How many bits of entropy in Base64, Hex, etc

How many bits of entropy per character in various encoding schemes.

By Encoding Scheme

The number of symbols (characters) in each encoding scheme, the multiplier (to get how many characters are needed to store so many bytes), and maximum number of bits per character.

Encoding # Chars Multiplier Bits per Char
Byte 256 1 8
ASCII 128 8/7 7
Base64 64 4/3 6
AlphaNum 62 - 5.954 (approx)
LowerNum 36 - 5.169 (approx)
Base32 32 8/5 5
Hex 16 2 4
Numeric 10 - 3.321 (approx)
Octal 8 8/3 3
Binary 2 8 1

See also https://en.wikipedia.org/wiki/Password_strength#Random_passwords

By Bits vs Minimum Number of Characters

How many characters are needed in each encoding to store at least so many bits.

Bits Byte (256) ASCII (128) Base64 (64) Hex (16) Dec (10) Octal (8) Binary (2)
8 bits 1 B 2 2 2 3 3 8
19 bits 3 B 3 4 5 6 7 19
24 bits 3 B 4 4 6 8 8 24
29 bits 4 B 5 5 8 9 10 29
32 bits 4 B 5 6 8 10 11 32
48 bits 6 B 7 8 12 15 16 48
60 bits 8 B 9 10 15 19 20 60
64 bits 8 B 10 11 16 20 22 64
72 bits 9 B 11 12 18 22 24 72
96 bits 12 B 14 16 24 29 32 96
120 bits 15 B 18 20 30 37 40 120
128 bits 16 B 19 22 32 39 43 128
144 bits 18 B 21 24 36 44 48 144
192 bits 24 B 28 32 48 58 64 192
256 bits 32 B 37 43 64 78 86 256
512 bits 64 B 74 86 128 155 171 512
1024 bits 128 B 147 171 256 309 342 1024
4096 bits 512 B 586 683 1024 1234 1366 4096
  • 19 bits - common for OTP
  • 29 bits - minimum recommendation for online systems
  • 96 bits - minimum recommendation for offline systems
  • 128 bits - common for API keys
  • 256 bits - common for overkill
  • 4096 bits - common for prime numbers (sparse keyspace)

Reference Tables (Base64, Decimal, Hex)

A quick lookup for the maximum entropy in an encoded string of a given minimum length:

Base64

Base64 is also a good approximation of the ASCII characters people actually use in their passwords - they may include a !, $, or space, but not with any randomness - so the extra possible “special character” entropy is maybe on par with base64’s two extra characters.

Base64 Chars Bits Bytes
2 8 bits 1
4 24 bits 3
6 32 bits 4
8 48 bits 6
10 60 bits > 7
11 64 bits 8
12 72 bits 9
16 96 bits 12
20 120 bits 15
22 128 bits 16
24 144 bits 18
32 192 bits 24
var n = 16;
crypto.randomBytes(n).toString("base64").replace(/=/g, "").length;

Decimal

Commonly used for PINs and OTP.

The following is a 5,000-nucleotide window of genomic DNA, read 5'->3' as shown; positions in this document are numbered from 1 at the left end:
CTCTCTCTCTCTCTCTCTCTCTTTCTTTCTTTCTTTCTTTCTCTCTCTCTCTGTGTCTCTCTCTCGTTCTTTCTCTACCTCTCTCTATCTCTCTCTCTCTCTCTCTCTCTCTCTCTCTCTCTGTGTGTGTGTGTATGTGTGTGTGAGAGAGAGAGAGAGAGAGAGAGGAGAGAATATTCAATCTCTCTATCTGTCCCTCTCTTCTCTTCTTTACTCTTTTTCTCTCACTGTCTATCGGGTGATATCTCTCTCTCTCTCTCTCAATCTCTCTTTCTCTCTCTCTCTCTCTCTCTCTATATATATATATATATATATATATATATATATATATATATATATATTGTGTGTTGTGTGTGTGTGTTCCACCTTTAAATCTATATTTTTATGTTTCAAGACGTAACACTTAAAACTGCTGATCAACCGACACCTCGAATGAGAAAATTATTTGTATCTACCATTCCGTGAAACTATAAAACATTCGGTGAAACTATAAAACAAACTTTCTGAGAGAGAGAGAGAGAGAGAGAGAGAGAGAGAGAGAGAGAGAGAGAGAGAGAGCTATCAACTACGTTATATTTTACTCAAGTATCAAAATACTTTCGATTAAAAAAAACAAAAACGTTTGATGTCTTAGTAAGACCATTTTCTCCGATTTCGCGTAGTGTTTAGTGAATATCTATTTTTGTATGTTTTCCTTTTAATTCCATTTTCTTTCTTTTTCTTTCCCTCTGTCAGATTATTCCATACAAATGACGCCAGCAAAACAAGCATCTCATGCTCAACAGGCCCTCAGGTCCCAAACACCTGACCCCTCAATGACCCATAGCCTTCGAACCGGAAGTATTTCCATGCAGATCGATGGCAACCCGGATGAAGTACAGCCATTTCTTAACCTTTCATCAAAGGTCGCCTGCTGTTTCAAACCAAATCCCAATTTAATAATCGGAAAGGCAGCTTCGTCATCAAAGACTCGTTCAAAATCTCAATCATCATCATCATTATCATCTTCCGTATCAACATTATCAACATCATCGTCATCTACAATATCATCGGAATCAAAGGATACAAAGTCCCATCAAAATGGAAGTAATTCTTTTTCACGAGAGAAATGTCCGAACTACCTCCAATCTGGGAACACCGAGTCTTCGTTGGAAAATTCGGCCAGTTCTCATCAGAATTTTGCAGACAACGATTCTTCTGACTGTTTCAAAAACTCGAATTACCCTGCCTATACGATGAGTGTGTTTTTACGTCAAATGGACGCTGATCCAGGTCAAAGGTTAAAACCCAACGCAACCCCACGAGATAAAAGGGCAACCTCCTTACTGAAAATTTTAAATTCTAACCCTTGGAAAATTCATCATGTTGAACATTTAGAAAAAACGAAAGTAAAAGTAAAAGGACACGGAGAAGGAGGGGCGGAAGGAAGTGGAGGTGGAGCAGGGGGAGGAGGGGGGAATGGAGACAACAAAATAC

Decimal Chars Bits Bytes
3 8 bits 1
4 > 13 bits > 1
5 > 16 bits > 2
6 > 19 bits
(common for OTP)
> 2
8 > 26 bits > 3
9 > 29 bits
(minimum recommendation
for online systems)
> 3
10 > 33 bits > 4
12 > 39 bits > 4
var n = 4;
parseInt(crypto.randomBytes(n).toString("hex"), 16).toString(10).length;

Hex

Hex is easy to compute in your head (either 2x or n/4), but just for reference:

Hex Chars Bits Bytes
2 8 bits 1
6 24 bits 3
8 32 bits
(29+ recommended
for online systems)
4
10 40 bits 5
12 48 bits 6
16 64 bits 8
20 80 bits 10
24 96 bits
(min recommendation
for offline systems)
12
32 128 bits 16
var n = 4;
crypto.randomBytes(n).toString("hex").length;

See also https://en.wikipedia.org/wiki/Password_strength#Required_bits_of_entropy.

How to Calculate Bits of Entropy per Character

You can arrive at bits of entropy per character in a string with with Math.log(n) / Math.log(2).

For example:

function getBits(n) {
    return Math.log(n) / Math.log(2);
}

getBits(256); // 8     (Byte)
getBits(62); // 5.954 (AlphaNumeric)
getBits(36); // 5.169 (Case-Insensitive AlphaNumeric)
getBits(10); // 3.321 (Numeric)
getBits(2); // 1     (Binary)

Note: In the example here I truncate (floor) the value rather than rounding because my moral belief is that the nature of entropy is such that it must only be rounded down - an entropy of 1.9999 bits is simply not 2. 😉

Math.log(n)/Math.log(b) is the inverse of Math.pow(b, e), but whereas the Math.pow(b, e) allows you to specify the exponent, Math.log(n) does not - so you have to resort to math - rules and all that.

Any log at a given base divided by the log of the same base (10 in this case, I think) yields the log of the numerator in the base of the denominator.

Calculating Entropy in Unicode Strings

Unicode strings have different entropies based on their encoding, but each extra tuple of bytes has fewer bits per tuple (the leading bits are used as byte markers).

UTF-8, for example:

Tuple Size Bit Sizes Total Bits
1 7 7
2 7+6 13
3 7+6+5 18
4 7+6+5+4 22
5 7+6+5+4+3 25
6 7+6+5+4+3+2 27
7 7+6+5+4+3+2+1 28

I don’t know why you’d want to use that - maybe you allow emojis in passwords? - but anyway, there it is.

How to generate such Tables

"use strict";

console.info("| Bits | Bytes | ASCII | Base64 | Hex | Dec | Octal | Binary |");
console.info("| ---: | ----: | ----: | -----: | --: | --: | ----: | -----: |");
[
    8, 19, 24, 29, 32, 48, 60, 64, 72, 96, 120, 128, 144, 192, 256, 512, 1024,
    4096,
].forEach(function (bits) {
    var B = getNumChars(bits, 256);
    var a = getNumChars(bits, 128);
    var b64 = getNumChars(bits, 64);
    var h = getNumChars(bits, 16);
    var d = getNumChars(bits, 10);
    var o = getNumChars(bits, 8);
    var b = getNumChars(bits, 2);
    console.info(
        `|  %s bits  |  %s B | %s |  %s |  %s  |  %s  |  %s  |  %s  |`,
        b,
        B,
        a,
        b64,
        h,
        d,
        o,
        b
    );
});

function getNumChars(bits, base) {
    return Math.ceil(bits / getBitsPerChar(base));
}

function getBitsPerChar(n) {
    // number of symbols in set
    return Math.log(n) / Math.log(2);
}